Hey,

I was trying to solve the Paintings problem. I implemented the pseudo-code that was mentioned in the algorithm. I am new to this greedy approach, which makes it even hard to find where the problem lies. I am getting WA in spite it being correct for various test cases i’ve tried. I am attaching the code here.

```
#include<stdio.h>
#define min(a,b) a<b?a:b
int main()
{
long long int N,M;
int H;
scanf("%lld %lld %d",&N,&M,&H);
long long int toPaint = N*M;
long long int ans =0;
long long int canPaint;
long long int T[H];
unsigned long long int C[H]; int i;
for(i=0;i<H;i++)
{
scanf("%lld %lld",&T[i],&C[i]);
}
for(i=0;i<H;i++)
{
canPaint = min(toPaint,T[i]);
ans += canPaint *C[i];
toPaint -=canPaint;
//printf("%lld %d\n",T[i],C[i]);
}
if(toPaint >0)
printf("Impossible\n");
else
printf("%lld",ans);
return 0;
}
```

Any suggestion would be of great help !!

Greedy approach simply means that at each step you select the option that is best at the moment.

In this problem, aim is to minimise the total cost of painting. So, obviously we will paint only the required number of cells and not more than that. The greedy approach here is that we start painting from the floor which has the minimum painting cost and then continue painting the floors in the increasing order of their costs. So the key thing missing in your solution is that you are not sorting the floors in increasing order of their costs i.e. according to array C[]. 2nd thing is that your program is not printing newline after printing the answer. Hope this helps

EDIT: I saw your solution. Looks like you have already realised that you need sorting. But the sorting technique you are using is too slow for the input of size 10^12 hence it is TLE. Try using better algorithm like quick sort and you should get correct answer

EDIT2:Sorry, you need to sort H numbers and not N numbers. So you sort 10^5 numbers at most which is possible for quicksort to do in given timelimit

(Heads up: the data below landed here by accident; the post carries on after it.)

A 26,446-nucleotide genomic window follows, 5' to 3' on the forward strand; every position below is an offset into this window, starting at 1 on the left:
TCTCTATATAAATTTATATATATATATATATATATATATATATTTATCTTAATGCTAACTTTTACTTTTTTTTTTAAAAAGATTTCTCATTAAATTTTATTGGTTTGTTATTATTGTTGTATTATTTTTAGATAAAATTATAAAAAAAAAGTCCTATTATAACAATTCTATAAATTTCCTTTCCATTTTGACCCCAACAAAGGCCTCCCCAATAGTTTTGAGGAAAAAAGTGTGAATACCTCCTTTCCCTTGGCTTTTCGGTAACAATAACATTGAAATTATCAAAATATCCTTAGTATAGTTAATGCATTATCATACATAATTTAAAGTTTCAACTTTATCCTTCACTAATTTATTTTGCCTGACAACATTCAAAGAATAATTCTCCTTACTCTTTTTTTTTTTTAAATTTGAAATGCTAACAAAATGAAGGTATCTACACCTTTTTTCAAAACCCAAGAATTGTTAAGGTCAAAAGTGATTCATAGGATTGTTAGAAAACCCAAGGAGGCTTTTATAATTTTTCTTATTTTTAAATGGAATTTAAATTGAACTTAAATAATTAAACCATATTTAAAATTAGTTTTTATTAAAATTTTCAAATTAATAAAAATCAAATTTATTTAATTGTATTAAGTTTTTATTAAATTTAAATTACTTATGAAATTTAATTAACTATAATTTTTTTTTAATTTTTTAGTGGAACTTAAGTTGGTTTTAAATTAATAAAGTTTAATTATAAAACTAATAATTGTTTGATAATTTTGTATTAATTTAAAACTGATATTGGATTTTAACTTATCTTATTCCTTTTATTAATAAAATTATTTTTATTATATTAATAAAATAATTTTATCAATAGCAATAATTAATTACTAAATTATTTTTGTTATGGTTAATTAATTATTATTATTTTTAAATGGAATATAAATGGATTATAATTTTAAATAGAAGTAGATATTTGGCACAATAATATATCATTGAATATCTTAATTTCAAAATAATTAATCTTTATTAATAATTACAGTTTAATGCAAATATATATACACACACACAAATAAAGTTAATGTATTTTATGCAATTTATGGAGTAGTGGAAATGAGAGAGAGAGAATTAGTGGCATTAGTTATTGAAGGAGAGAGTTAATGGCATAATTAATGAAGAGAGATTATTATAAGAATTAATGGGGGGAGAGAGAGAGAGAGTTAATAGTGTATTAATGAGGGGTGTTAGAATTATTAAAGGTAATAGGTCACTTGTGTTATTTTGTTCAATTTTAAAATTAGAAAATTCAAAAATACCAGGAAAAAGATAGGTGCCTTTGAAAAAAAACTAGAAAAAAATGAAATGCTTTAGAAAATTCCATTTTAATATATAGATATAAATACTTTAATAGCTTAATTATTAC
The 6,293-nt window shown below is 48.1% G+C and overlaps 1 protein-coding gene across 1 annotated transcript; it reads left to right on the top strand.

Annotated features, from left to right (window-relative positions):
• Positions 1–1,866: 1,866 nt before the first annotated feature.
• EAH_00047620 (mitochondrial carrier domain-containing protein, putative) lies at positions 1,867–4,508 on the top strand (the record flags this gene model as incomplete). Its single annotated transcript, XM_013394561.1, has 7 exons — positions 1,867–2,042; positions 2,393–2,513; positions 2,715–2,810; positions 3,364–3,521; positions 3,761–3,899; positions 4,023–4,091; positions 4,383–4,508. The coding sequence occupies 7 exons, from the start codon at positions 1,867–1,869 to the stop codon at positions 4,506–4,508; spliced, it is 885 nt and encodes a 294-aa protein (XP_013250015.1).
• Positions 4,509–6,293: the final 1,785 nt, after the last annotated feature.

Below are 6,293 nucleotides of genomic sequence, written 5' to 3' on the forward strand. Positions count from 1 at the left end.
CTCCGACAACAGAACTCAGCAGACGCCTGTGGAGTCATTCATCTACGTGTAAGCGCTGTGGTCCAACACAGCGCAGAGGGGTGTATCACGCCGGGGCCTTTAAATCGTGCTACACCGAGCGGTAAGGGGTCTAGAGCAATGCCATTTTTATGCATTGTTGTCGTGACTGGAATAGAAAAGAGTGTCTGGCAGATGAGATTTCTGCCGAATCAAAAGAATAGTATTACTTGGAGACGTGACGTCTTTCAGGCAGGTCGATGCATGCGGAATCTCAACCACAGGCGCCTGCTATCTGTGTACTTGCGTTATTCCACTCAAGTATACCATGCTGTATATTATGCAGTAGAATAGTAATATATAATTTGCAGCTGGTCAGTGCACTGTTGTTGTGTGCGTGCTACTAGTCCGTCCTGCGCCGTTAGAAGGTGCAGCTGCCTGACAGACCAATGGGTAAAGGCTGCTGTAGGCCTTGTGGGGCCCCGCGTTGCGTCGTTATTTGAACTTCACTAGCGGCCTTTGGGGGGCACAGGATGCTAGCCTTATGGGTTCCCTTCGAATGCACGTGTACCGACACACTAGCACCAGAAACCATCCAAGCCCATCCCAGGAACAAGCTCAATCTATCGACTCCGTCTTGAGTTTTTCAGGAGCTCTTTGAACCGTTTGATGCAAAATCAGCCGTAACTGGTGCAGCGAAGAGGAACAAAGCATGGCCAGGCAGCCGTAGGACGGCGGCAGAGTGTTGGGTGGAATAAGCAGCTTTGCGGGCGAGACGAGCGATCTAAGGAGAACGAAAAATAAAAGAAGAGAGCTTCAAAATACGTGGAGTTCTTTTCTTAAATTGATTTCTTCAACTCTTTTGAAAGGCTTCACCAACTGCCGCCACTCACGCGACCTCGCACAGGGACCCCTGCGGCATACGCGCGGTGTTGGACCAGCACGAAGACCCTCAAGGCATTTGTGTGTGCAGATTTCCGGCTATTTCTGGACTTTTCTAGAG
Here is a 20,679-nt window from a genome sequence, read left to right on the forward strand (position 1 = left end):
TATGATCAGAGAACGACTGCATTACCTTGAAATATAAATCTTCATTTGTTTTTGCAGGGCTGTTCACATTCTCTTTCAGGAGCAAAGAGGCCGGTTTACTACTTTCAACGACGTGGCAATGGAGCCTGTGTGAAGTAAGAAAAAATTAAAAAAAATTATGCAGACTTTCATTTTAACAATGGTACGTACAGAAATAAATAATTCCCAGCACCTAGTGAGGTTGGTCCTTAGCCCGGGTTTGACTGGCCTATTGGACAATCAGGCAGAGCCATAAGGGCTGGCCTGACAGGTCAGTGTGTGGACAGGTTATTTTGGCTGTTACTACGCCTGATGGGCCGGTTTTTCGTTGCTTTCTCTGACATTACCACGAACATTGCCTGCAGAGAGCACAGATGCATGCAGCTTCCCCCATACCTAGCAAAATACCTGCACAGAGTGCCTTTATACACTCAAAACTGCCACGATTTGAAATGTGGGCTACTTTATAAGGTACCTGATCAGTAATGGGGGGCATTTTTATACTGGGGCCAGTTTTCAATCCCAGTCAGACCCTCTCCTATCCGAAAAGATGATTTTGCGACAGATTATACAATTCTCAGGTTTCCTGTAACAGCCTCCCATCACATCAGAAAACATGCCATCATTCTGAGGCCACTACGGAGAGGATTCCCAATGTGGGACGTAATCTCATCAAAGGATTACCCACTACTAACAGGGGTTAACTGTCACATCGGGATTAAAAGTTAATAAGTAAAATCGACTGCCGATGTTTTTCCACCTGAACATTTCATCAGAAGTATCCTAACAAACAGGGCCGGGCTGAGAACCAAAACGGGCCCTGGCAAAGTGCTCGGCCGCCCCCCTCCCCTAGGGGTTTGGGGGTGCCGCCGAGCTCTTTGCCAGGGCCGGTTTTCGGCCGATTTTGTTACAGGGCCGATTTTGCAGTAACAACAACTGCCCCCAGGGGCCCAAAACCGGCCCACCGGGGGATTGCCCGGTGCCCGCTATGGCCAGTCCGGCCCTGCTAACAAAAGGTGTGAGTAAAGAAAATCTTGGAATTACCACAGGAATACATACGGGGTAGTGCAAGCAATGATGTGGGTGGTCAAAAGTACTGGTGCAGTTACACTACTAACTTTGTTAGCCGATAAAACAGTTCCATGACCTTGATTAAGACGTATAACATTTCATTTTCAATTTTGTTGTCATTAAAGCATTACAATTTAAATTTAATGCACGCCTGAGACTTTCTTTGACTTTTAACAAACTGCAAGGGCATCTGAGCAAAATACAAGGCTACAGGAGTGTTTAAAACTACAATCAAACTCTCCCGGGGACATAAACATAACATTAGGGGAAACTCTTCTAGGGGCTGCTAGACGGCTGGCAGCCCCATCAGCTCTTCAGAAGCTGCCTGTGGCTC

It won’t be the only problem… Doing whatever with 10^{12} items leads to TLE, even O(n) approach, it’s just too many…

Oh sorry, you have to sort 10^5 numbers not 10^12. Since there are H layers and H <= 10^5. Quick sort will be fast enough for 10^5

Thanks for explaining and checking the solution too. I am leaning quick sort to implement in this too. Btw, can you tell me the name of sorting technique i have used in the solution. It’s the only one that i know of as of now.

You have used selection sort. Glad to have helped

Would using the qsort() function be of any help? I know i have to shift the corresponding places in the T[] array as well.

Sorry, I didn’t understand this. Which function are you refering?

My approach was to declare T[] and C[] globally. And in quick sort function compare only C[] but change corresponding values in T[] as well as C[].

Yes, but i did something like this qsort(C,H,sizeof(int),compare) and in the compare function I checked if the values in the C array was in increasing order or not. Something like this return (*(long long int *)a - *(long long int *)b);.

But what i couldn’t understand was how to swap the respective places in the T[] array as well.

Hope this is clear now

Sorry, I still don’t understand your implementation. Why would you need to check whether C is sorted? Anyway, if the only problem is to swap valuesof T, you can simply perform same operations you are performing on C

I was able to get AC I used a structure to hold the values of C and T. Although, it is a bit slow and heavy on the memory.

Oh great. I’m glad you got AC

BTW, I had no idea that C standard library has built in qsort() function! I got to know about it because of your AC solution So thank you